After talking to my mom last night, I was reminded yet again that this man took himself out of this family (or never really joined it), A LONG TIME AGO.  I realized that maybe it's just *us* who aren't getting on board with the whole concept of:  Divorced And Moved On.

Leaving aside the fact that he spent their whole actual marriage and my childhood not being present in our lives, unless it was to take credit for me being a smart kid or my brother being the best soccer player on the team, we have somehow been blind to the fact that, when they divorced, he expected to actually be DONE with all of this parenting/family stuff.

How did we miss that?

Mom still sends him Christmas gifts.  WHOSE EX-WIFE STILL SENDS THEM FREAKING CHRISTMAS GIFTS??! This was not an amicable split.  He cheated with every woman possible, for the length of their entire relationship.  He overlapped the end of their marriage with the next woman.  He is not sorry that we're not around.  He doesn't miss us.  I'm beginning to think that he can't, for the life of him, understand why we still keep turning up.  He is getting to where he can't even remember our names--that is the extent of his familial warmth.

The last time he was in town was September 2012, when he called to let us know he'd be in the area (not to see US, mind you--he has friends here.  We just happen to also live here).  They were here for a long weekend, so he came to our house with his latest lady-friend (who I haven't bothered to get to know…I'm sure she's nice though).  He hadn't been here in about 5 years, yet he still managed to walk into our house, straight through the living room, and out the back door, where he lit a cigarette and wandered around my back yard, leaving me inside with…"I'm sorry, what was your name again?" Unbelievable. 

The kids were at school, so he and the lady-friend followed me over to our school, where our youngest had a volleyball game, so I thought, "Well, OK then.  Grandpa can watch her game."  We sat down, and my oldest girl showed up to watch (and possibly see her grandfather...)  He immediately mixed up BOTH their names and called them each the wrong name.  He was watching the game and was like, "Yay, Sabrina!" …Sabrina was sitting right next to us, so she's like, "Um.  I'm. right. here.  That's Sydney...on the court." 

He then managed to find a reason why they couldn't stay to see Sydney WIN THE FREAKING GAME, because "We really have to go".  I was like Where?? You're on vacation, and it's 4:30.  Stay and watch the last 8 minutes of this game.  Nope. Had to go.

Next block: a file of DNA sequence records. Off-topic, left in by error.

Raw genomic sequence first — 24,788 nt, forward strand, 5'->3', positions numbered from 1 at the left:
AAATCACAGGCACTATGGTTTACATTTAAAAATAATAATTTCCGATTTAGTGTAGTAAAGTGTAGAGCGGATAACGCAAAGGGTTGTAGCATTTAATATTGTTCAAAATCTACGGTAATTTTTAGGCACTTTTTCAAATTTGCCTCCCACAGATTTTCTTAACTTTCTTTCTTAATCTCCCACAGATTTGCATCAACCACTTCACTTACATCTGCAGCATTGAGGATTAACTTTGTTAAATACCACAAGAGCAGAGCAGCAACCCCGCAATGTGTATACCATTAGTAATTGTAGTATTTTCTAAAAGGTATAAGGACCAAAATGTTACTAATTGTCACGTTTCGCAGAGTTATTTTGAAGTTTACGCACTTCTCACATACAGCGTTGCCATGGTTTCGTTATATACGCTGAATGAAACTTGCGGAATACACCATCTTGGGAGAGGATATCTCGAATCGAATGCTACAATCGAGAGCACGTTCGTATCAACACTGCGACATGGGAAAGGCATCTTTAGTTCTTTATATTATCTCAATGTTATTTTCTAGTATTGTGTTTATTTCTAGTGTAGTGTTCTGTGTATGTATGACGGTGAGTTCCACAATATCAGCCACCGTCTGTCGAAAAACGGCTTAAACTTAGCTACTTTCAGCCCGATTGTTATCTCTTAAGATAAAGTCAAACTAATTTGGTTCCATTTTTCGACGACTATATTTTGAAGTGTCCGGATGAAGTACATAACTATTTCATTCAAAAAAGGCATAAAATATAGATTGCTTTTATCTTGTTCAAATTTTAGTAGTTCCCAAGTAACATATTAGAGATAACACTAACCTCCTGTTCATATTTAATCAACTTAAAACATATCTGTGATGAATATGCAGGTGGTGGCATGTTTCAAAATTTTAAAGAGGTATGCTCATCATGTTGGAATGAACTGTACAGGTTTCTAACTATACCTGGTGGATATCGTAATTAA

My kids looked at me like WTH Mom?  I can't even-- just-- nevermind.  It's not you.  Trust me, IT IS NOT YOU. 

It's taken me a lot of years to get where I believe that, without doubt.  I was blessed in that I didn't spend the after-divorce years wondering if it was my brother's and my fault, or what if I'd been a better kid, or what if this or that.  He wouldn't have stayed, no matter what was different, because his life is about him and what works for him, and nothing else.  It's not me.  It's him.  

I did spend a few years refusing to admit that all my uncontrolling midnight crying bouts and borderline suicidal thoughts could have meant I needed some help, but they passed.

I was also blessed in that Mom hid the crazy stuff from us.  I grew up liking my dad.  I didn't know there was a mess behind the scenes, until they separated.  I didn't grow up with abuse, or belittlement, or feeling abandoned.  He was never around, but I remember believing he thought I was pretty special, (except I was pretty sure he wished I was a boy).  

As it happens, I like how I turned out, thanks 100% entirely to my mom, and in spite of whatever he was or wasn't.  I met a man who I find smart and sexy and fun and honorable, who thinks I'm awesome, too, and we haven't carried these issues with us into our marriage, and I would thank God fasting for that fact, except that I don't really fast.  

Sadly, I have heard so many stories of people who grew up with a similar parent…and are in such a different place.  A harder place.  A painful, unhappy place that follows them around for years.  I wish I could hug all of them and tell them it's going to be OK, and that it's NOT THEM.  

I have to remind my own girls that they don't have a grandfather involved in their lives, but it's NOT THEM.  It's him.  He's the one who's missed out on some really amazing people, by not getting to know any of us.  That doesn't make us any less amazing.

My stories are always long, so if you're still here, thanks for listening while I ramble on.